we-cant-go-home-again-nicholas-ray.jpgWe Can't Go Home Again1976

PJ: How rich is the restoration of cinema so far?

CJ: It all depends on what's left to begin with. The first major period of rescue has been silent cinema – because of the major damage and loss and neglect. And I would say that the philosophy with silent cinema is "if you find it, keep it, restore it whatever it is, because there isn't much left". And early sound films from the 1930s have also suffered dramatically from a great deal of loss. It's not until you reach the 1950s and 1960s that a great deal more of cinema has survived and one of the reasons for it is that the original material changed from volatile nitrate film – which can deteriorate chemically – to a safety standard. But there are other problems that have caused cinema to suffer.

PJ: What does restoration of a film mean to you?

CJ: Well, as someone who is passionate and dedicated to the history of cinema generally, the point about restoration for me is: all films are to some extent a work of art, in the same way that literature and painting is art, and when I say that I mean it holistically – the whole of cinema for me is an art form. And a very peculiar art form because you never see the original, you see a copy – and it doesn't sit in a gallery as an original artefact. It's also a very expensive, mechanical medium. It is of exceptional importance that what I see in the cinema is as near to the original creation as possible and that's what film restoration now tries to do: it tries to recreate the art and the artefact that was originally made and then copied for cinema projection. And I speak as someone who grew up in a little provincial town watching the most terrible prints with the most awful sound possible, and it never occurred to me when I did that, there was something better that could be put on the screen, I was satisfied with what I saw, but now I know better! And I know that film at its best is a beautiful artistic medium which deserves to be preserved and then restored in that tradition, and that was my objective when I was a film archivist and I rescued and acquired and preserved and tried to restore films myself as part of an archiving team and since then I've been dedicated to putting that work on the screen, of the people who are my successors in film restoration and so now I'm a passionate programmer of restored films. It's as simple as that.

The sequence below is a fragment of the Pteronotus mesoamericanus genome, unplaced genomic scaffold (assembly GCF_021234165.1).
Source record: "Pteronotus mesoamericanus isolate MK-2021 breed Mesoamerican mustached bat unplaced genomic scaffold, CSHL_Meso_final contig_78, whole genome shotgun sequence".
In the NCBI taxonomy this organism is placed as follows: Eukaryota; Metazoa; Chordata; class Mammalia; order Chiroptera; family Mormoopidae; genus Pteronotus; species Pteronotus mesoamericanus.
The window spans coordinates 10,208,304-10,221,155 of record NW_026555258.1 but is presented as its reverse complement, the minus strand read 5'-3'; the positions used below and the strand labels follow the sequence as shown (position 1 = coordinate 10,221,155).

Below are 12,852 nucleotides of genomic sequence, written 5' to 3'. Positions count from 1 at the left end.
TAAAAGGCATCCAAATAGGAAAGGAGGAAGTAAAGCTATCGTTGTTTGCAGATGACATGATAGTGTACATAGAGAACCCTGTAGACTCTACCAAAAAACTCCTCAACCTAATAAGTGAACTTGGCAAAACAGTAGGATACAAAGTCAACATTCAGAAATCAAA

PJ: Are there any films in your mind that you're expecting to see restored?

CJ: There are two films I'm currently, desperately propagandising about that need restoration. One of them is It's Always Fair Weather (1955), which is the third of the three Stanley Donan and Gene Kelly musicals after Singin' in the Rain (1952) and On The Town (1949). And the point about that is it was originally in 2.55: 1 cinemascope and all current prints are in the wrong ratio and the whole point about Fair Weather is that there are three men dancing on the screen and they're right across the whole screen. But the prints you see now cut them off, so at each end of the screen you only get half a dancer, you see an arm or a leg. So it is now possible to restore that film into its original ratio and have the complete picture. And similarly, I've just shown a restored version of Nicholas Ray's film, We Can't Go Home Again (1976).

PJ: Is it the film about which Jean-Luc Godard once said that Nick Ray is capable of reinventing cinema with?

CJ: Yes it is. More importantly, there's Nick Ray's Party Girl (1958), also made in this original cinemascope ratio and again, I've not seen a print of Party Girl that is in the correct ratio and it can be done now, digitally. It was very difficult to restore that ratio chemically. That's what I'm working for, so those are the two films that I want restored to their original ratio – apart from all the other factors of damage, wear and tear. Otherwise I'll wait and see, every year I discover a new film or more, which is very pleasing to me. There are still films that I haven't seen. Each year, I get to see two or three more and I shall go on doing it as long as it gives me gratification.

The interview was originally published in Film International in January 2012 and has been amended for publication in Vertigo.

Parviz Jahed is a freelance film critic, journalist, filmmaker, and lecturer in film studies, scriptwriting and directing. He is the author of a number of books and essays on Iranian cinema and the editor of Directory of World Cinema: Iran; Bristol: Intellect, 2012.